Kamis, 09 Juni 2011
Aleksandr Sanin - Polikushka (1922)
In the 1920s, Ozep was part of the collective Mezhrabpom-Rus studio, which consisted of filmmakers Protazanov, Pudovkin, Barnet, Vladimir Gardin and Konstantin Eggert.6 His contributions included scripting or co-scripting films such as Alexander Sanin's adaptation of Tolstoy's Russian peasant tale Polikushka (1919) and the Soviet Union's first science fiction epic, Protazanov's Aelita (1924). These two films are interesting artefacts of popular Soviet cinema, as they revolve around melodramatic narratives (and, in the case of Aelita, comedy: at the conclusion of the narrative, the Martians stage a proletarian revolution) at a time when both at home and abroad, the radical formalism of Eisenstein, Vertov, Pudovkin and Kuleshov were at the forefront of Soviet proletarian cinema.
SANIN (born Shenberg) Alexander Akimovich (1869-1956), actor and director. He graduated from Moscow University with a major in history and philosophy in 1895. He worked as an actor and director in the Society of Art and Literature from 1888 and at the Moscow Art Theatre in 1898-02. Living in St. Petersburg in 1902-11, he was an actor and director at the Alexandrinsky Theatre in 1902-07 where he opened a professional directing stage. He followed the principles of historical and social certainty propagated by the Moscow Art Theatre and proved himself as a professional director of crowd scenes. He directed and novelised many performances based on plays by A. N. Ostrovsky, as well as A. K. Tolstoy, A. Dumas, I. S. Turgenev, H. Ibsen, S. A. Naydenov, A. I. Sumbatov, and V. O. Trakhtenberg. He staged a historically realistic version of Antigone by Sophocles in 1906, which he earlier staged at the Moscow Art Theatre in 1899. He was a manager of an acting company that rented a room in Kononovksy Hall at 61 Moika River Embankment in 1907 where he staged H. von Hofmannsthal's Elektra and Death of Titian and H. Ibsen's The League of Youth. He also produced performances for the Antique Theatre in the same place and in the same year. In the season of 1909/10, he staged E. N. Chirikov's King of Nature and L. N. Andreev's Anfisa and Anathema as the chief director of the New Drama Theatre in Ofitserskaya Street with Andreev at the head. The theatre claimed to succeed to Komissarzhevskaya's theatre that had been situated there before. Recognising the high level of his productions, Sanin's contemporaries still criticised his passion for everyday drama. He staged a number of operas in the People's House in 1910 such as M. P. Mussorgsky's Boris Godunov, A. P. Borodin's Prince Igor, and Dargomyzhsky's Mermaid. In 1908-11, he was a teacher at the School of Stage Art founded by A. P. Petrovsky and himself. Taking part in S. P. Dyagilev's Russian Seasons from 1908, he staged operas in Paris and London. He was also a director at K. A. Mardzhanov's Free Theatre in Moscow in 1913, Sukhodolskys' Moscow Drama Theatre in 1914-15, as well as Moscow's Bolshoy Theatre and Maly Theatre in 1917-22. He directed the first Soviet films including a screen version of Leo Tolstoy's Polikushka. He left for Berlin as an emigrant in 1922. He lived and worked in France, Spain, and Italy, mainly as an opera producer. He also staged opera performances in Argentina and the USA.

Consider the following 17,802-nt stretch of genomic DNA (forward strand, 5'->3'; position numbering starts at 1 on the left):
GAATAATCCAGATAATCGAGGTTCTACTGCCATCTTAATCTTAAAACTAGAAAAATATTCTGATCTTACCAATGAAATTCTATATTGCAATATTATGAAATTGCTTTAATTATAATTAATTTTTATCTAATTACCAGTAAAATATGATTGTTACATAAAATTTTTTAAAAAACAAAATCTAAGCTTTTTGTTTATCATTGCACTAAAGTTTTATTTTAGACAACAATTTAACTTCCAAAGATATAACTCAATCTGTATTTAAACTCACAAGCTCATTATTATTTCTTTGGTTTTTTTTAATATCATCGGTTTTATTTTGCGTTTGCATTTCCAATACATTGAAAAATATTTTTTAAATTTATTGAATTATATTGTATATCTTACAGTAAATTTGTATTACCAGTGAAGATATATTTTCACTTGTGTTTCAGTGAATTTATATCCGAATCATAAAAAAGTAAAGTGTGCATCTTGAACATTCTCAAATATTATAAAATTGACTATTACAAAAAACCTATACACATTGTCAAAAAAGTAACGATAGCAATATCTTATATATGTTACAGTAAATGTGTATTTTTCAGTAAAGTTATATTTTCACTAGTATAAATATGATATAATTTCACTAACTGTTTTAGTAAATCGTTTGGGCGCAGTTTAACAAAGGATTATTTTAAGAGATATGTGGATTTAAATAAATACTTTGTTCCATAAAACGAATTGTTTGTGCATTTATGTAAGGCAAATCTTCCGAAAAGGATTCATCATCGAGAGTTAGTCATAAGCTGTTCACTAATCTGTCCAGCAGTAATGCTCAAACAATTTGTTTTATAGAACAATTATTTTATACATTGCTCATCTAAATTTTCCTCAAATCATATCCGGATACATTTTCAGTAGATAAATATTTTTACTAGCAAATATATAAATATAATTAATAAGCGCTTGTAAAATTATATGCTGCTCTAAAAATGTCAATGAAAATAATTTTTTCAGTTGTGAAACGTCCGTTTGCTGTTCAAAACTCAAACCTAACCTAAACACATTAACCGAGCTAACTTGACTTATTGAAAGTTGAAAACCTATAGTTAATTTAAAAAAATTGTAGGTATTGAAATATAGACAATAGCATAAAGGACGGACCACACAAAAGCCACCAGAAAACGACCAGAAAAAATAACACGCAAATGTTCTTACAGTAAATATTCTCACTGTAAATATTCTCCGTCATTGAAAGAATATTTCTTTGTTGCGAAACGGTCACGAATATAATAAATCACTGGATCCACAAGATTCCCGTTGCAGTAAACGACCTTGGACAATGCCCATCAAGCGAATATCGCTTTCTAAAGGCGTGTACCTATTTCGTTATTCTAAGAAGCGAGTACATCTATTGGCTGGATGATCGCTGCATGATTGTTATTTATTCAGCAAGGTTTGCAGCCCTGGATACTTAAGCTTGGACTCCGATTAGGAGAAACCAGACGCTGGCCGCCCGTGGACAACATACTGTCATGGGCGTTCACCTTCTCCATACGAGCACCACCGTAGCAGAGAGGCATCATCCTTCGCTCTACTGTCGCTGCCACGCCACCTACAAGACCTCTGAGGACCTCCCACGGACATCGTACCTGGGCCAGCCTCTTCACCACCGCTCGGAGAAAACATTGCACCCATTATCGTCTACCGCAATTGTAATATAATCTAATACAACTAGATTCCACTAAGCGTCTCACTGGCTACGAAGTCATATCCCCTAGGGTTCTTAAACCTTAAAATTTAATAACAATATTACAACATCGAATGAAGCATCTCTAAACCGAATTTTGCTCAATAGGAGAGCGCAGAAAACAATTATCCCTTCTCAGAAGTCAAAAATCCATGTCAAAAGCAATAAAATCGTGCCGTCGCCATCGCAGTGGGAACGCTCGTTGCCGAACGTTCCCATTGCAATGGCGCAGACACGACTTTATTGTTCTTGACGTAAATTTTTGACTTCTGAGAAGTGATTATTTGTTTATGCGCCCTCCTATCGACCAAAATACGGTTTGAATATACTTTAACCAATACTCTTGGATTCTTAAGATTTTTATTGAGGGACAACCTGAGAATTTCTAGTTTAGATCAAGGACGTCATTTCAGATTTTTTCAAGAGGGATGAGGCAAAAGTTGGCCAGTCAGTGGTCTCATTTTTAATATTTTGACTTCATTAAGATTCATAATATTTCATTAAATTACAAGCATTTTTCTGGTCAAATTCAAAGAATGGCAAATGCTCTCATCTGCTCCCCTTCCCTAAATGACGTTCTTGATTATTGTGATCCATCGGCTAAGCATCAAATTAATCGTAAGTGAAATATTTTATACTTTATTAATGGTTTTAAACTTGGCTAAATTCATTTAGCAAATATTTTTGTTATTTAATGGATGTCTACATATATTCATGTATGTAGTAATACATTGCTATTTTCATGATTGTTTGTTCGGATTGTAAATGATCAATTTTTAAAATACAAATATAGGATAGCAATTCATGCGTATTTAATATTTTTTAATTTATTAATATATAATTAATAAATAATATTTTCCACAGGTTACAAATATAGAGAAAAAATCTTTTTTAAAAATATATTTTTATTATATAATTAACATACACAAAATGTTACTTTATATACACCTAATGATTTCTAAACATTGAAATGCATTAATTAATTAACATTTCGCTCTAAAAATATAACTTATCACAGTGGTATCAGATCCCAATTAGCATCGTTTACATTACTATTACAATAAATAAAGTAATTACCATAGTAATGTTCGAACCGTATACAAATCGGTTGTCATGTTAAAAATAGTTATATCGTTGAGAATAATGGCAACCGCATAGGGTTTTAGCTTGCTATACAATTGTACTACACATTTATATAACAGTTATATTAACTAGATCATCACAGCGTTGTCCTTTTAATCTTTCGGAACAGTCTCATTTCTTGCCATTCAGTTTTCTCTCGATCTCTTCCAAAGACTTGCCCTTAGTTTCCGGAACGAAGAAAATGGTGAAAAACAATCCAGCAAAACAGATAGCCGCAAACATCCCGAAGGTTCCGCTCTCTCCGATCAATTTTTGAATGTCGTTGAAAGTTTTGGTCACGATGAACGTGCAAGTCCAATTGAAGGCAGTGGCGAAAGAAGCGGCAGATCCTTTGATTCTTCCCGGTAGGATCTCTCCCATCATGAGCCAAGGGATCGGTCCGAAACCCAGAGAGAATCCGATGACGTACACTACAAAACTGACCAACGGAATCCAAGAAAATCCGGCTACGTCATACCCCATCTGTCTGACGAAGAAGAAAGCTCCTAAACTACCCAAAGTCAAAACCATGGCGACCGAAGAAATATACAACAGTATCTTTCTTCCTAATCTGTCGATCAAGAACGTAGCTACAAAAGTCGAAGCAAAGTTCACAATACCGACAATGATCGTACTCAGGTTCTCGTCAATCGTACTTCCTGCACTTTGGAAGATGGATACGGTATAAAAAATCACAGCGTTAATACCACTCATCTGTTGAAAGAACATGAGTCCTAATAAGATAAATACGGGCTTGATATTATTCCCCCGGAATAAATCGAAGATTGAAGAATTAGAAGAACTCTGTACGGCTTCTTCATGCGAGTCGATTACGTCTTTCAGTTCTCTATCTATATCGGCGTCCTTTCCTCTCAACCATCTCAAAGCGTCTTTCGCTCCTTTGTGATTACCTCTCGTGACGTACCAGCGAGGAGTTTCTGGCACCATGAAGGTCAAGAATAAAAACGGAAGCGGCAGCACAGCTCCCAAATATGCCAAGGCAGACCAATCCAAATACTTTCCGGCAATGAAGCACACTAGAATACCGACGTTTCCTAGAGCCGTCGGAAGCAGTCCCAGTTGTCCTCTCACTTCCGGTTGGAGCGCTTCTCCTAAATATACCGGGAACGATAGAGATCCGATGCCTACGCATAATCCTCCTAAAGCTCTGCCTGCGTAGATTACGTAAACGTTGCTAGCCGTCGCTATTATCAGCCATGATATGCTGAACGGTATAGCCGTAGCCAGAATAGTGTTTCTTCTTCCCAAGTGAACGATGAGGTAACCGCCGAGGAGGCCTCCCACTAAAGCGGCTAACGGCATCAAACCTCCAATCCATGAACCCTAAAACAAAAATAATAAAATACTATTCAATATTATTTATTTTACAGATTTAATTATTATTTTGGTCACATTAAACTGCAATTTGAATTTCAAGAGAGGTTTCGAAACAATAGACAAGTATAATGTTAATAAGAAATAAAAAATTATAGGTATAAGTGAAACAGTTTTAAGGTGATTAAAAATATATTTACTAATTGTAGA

Language:Silent, Russian intertitles